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When is abdominal pain a symptom of pancreatic cancer?

Jill Onesti, MD
Surgical Oncology
Abdominal pain is a very rare symptom of pancreatic cancer. The tumor may sometimes cause pain by causing inflammation of the pancreas, leading to pancreatitis. This can cause pain in the center of your upper abdomen as well as traveling through to your back. Sometimes the tumor can involve the nerves behind the pancreas, which can cause pain in the center of your back. If you have new and sudden central abdominal pain or back pain, you should discuss these findings with your doctor.
 
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Although abdominal pain is typically from benign causes, pain can be a symptom of pancreatic cancer. Pain associated with the pancreas is often felt in the mid-upper abdomen with radiation to the back. But it is important to keep in mind that pancreas cancer is often asymptomatic until late in the disease. That is why it is so hard to diagnose early. 
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Because the early stages of pancreatic cancer do not cause symptoms, pancreatic cancer is often diagnosed at a later stage, when treatment options are limited.
During the later stages of pancreatic cancer, the follow symptoms may be present:
  • Dark urine, pale stools and jaundice (skin and whites of eyes have a yellowish tint)
  • Weight loss without dieting
  • Loss of appetite, or feeling of fullness
  • Pain in the upper area of the stomach and back
  • Nausea and vomiting
  • Weakness
  • Fatigue
  • Pain in the middle of the back that doesn’t go away

Pancreatic cancer is a lethal and aggressive disease. The disease is often far advanced at the time of initial diagnosis in the vast majority of patients. In many patients, symptoms are vague and subtle and thus account for the delay in seeking medical evaluation.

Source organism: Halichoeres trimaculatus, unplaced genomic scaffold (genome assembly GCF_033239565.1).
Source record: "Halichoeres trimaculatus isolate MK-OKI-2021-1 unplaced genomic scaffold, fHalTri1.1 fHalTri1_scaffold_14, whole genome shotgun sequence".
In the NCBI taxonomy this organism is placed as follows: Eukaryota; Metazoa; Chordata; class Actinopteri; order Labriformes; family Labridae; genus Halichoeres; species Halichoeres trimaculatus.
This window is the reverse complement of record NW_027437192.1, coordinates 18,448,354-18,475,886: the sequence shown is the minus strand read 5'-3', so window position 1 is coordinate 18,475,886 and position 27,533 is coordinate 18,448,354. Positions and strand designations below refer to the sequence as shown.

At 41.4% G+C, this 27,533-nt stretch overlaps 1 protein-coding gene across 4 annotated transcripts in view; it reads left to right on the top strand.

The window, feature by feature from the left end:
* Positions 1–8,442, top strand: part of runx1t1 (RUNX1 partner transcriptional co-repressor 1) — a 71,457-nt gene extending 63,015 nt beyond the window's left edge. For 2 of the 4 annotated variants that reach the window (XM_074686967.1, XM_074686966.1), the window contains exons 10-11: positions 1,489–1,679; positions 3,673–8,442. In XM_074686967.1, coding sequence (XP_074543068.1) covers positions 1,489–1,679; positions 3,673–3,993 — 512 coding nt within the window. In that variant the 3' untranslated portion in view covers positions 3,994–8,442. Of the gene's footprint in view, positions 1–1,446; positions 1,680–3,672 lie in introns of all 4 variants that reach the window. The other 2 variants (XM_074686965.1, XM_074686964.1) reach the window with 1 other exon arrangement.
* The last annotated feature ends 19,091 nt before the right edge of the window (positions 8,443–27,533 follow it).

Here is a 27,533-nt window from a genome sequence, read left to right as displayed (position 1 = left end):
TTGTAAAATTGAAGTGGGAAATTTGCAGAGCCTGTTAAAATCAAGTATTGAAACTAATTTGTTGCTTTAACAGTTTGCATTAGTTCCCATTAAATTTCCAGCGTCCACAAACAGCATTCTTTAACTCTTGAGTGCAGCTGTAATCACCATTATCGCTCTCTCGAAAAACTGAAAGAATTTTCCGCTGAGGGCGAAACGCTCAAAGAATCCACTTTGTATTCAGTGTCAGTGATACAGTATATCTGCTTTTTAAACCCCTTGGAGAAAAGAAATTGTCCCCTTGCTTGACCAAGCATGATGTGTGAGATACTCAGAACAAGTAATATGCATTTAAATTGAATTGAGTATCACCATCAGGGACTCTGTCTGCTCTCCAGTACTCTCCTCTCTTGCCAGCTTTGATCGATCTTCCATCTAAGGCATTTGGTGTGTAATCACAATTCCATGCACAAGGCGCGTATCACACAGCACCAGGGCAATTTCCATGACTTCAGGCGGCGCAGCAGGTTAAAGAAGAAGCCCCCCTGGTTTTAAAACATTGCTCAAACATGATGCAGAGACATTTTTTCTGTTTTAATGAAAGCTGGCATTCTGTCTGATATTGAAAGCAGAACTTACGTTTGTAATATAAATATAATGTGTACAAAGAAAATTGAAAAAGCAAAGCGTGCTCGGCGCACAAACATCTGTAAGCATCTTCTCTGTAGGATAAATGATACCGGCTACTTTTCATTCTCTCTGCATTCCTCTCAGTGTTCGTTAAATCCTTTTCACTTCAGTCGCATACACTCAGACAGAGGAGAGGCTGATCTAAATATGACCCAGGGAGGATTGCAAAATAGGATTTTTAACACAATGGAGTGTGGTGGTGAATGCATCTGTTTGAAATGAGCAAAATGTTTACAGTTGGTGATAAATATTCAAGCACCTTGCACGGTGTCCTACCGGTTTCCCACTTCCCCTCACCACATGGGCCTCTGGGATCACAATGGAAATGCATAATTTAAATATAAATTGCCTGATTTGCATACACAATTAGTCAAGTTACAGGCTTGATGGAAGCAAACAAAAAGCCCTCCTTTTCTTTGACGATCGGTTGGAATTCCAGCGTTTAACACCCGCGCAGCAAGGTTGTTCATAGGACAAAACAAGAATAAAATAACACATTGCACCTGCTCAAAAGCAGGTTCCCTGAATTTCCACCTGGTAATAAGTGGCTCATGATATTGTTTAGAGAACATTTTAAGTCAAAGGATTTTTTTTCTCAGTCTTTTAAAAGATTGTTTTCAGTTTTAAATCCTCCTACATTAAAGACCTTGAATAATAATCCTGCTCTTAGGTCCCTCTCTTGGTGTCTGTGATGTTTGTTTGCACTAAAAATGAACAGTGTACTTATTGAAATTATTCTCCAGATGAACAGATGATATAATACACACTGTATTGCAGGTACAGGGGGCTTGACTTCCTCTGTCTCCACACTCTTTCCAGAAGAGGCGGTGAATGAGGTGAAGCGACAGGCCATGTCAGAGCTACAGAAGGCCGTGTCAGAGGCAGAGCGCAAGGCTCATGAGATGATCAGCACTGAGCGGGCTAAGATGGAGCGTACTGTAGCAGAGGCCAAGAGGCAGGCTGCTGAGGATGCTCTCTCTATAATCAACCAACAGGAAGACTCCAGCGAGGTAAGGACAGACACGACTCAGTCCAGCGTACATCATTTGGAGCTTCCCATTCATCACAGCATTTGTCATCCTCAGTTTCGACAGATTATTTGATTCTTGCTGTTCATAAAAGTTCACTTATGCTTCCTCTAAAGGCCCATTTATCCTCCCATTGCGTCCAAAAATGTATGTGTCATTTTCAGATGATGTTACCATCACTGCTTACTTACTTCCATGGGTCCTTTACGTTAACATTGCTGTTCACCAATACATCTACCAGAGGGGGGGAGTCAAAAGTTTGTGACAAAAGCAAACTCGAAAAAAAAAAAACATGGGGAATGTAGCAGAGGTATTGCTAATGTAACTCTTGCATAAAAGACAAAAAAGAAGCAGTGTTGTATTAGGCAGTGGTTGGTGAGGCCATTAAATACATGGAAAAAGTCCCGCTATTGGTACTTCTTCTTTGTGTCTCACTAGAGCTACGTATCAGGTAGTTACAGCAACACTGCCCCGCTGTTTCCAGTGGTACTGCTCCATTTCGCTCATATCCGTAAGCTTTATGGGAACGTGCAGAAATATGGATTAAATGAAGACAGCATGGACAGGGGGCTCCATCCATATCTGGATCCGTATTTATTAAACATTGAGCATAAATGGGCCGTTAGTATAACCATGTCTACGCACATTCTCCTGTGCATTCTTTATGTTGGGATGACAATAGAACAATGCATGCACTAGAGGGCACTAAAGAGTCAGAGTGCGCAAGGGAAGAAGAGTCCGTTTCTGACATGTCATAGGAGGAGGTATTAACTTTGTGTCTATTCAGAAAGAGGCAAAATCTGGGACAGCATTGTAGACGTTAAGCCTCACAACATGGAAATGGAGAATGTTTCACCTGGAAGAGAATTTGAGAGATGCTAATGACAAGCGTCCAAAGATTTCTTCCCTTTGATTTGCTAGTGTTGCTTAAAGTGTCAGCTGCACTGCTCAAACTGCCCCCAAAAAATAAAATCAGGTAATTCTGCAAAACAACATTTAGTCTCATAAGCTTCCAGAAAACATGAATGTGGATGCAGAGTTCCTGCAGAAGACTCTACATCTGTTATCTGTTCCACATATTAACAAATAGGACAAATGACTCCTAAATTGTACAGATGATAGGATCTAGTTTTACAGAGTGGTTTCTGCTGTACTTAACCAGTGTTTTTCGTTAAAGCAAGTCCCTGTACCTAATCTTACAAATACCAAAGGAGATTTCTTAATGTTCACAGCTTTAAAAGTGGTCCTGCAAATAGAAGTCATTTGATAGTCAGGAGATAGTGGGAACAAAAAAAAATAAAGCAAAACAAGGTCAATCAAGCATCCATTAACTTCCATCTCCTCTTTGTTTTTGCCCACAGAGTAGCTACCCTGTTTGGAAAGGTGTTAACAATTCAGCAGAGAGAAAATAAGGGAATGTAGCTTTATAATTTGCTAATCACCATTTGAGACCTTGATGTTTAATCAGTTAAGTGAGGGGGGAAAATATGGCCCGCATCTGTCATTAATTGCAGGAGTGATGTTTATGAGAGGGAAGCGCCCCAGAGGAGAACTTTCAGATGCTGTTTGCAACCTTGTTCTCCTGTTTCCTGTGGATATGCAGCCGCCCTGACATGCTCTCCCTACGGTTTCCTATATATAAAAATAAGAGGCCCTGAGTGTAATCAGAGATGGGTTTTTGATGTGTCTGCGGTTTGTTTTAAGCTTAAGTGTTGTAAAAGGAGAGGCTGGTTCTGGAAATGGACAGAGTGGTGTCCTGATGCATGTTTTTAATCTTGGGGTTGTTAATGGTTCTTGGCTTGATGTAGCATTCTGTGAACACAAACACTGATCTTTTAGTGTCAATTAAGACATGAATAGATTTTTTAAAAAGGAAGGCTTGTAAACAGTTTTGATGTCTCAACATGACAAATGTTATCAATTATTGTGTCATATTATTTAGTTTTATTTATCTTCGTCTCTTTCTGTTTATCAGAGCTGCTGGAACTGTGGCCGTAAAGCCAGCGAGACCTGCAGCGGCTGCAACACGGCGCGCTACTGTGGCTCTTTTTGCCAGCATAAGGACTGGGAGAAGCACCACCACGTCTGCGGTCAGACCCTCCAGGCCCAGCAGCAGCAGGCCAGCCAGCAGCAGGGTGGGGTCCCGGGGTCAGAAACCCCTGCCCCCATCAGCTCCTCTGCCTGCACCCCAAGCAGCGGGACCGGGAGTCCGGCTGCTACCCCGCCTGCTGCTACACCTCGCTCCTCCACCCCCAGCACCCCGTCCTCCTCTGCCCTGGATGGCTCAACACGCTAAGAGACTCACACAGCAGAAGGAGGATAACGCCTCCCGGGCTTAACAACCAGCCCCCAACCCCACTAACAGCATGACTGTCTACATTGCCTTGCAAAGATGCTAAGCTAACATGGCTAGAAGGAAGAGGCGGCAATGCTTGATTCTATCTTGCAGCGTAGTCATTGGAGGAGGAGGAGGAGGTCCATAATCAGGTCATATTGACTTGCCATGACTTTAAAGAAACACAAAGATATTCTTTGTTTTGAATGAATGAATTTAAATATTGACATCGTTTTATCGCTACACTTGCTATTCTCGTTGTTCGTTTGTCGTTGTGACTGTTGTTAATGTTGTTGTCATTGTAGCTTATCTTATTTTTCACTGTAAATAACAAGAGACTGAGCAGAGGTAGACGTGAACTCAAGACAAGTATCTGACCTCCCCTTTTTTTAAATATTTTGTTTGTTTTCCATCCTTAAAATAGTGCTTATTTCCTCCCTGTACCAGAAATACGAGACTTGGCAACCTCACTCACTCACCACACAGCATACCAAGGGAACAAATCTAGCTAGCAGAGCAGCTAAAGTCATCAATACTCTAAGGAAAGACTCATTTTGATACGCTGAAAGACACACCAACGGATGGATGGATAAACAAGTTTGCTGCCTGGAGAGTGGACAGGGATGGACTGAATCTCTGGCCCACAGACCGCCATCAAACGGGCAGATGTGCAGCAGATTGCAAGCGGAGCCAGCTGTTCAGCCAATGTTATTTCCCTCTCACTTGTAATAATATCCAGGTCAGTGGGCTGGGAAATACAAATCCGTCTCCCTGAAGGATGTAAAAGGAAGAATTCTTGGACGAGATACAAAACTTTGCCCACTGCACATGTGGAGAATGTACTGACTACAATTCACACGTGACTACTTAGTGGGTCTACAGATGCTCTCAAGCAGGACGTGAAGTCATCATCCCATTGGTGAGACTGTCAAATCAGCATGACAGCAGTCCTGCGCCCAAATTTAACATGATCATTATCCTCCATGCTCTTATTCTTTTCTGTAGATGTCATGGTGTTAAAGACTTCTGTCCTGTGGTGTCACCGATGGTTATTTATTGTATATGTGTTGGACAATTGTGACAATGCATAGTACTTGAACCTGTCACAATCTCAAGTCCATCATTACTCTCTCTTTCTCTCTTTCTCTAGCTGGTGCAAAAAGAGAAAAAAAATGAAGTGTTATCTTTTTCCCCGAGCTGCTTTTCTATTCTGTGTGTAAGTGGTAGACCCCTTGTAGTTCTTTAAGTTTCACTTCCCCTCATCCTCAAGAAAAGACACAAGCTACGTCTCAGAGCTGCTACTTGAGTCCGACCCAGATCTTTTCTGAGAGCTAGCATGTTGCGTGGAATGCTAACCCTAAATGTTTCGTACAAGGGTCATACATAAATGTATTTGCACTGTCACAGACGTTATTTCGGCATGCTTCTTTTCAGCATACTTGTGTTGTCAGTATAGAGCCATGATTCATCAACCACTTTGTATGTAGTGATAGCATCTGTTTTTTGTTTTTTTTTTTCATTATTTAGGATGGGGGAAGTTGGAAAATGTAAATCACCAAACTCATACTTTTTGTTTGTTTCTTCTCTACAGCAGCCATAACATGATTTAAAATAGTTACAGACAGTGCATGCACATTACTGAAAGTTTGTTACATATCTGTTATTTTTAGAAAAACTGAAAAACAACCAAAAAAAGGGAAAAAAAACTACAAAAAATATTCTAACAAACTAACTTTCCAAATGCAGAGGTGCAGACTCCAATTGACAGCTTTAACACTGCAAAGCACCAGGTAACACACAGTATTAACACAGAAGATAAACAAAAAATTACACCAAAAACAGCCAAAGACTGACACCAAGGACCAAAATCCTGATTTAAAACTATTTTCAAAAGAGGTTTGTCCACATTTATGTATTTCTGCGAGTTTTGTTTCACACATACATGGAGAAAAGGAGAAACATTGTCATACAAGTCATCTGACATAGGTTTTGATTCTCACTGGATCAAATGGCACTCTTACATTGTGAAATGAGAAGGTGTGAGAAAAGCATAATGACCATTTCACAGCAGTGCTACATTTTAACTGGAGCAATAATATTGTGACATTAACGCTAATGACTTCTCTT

The classic type of abdominal pain associated with pancreatic cancer is a dull pain, located at the epigastrium (just below the breastbone) and radiates to the mid-back. Occasionally, patients may have right upper quadrant or left upper quadrant abdominal pain. Pain may be worse after eating meals, particularly meals that are fried/fatty/greasy.

Other associated symptoms of pancreatic cancer include unintentional weight loss, the presence of loose, foul-smelling stools that float and are difficult to flush, and/or yellowing of the eyes (icterus) or skin (jaundice). Abdominal pain associated with any of these symptoms should prompt immediate evaluation by a physician.

Abdominal pain is a common symptom  of pancreatic cancer. It often radiates to the middle or upper back and worsens after eating or when lying down. Upper abdominal pain commonly occurs with advanced pancreatic cancer. Pain can occur when a tumor, typically originating in the body or the tail of the pancreas, grows to put pressure on surrounding abdominal organs or invades surrounding nerves. Many other conditions can cause upper abdominal pain. If you are experiencing pain in your abdomen, discuss your symptoms carefully with your doctor.


 

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Important: This content reflects information from various individuals and organizations and may offer alternative or opposing points of view. It should not be used for medical advice, diagnosis or treatment. As always, you should consult with your healthcare provider about your specific health needs.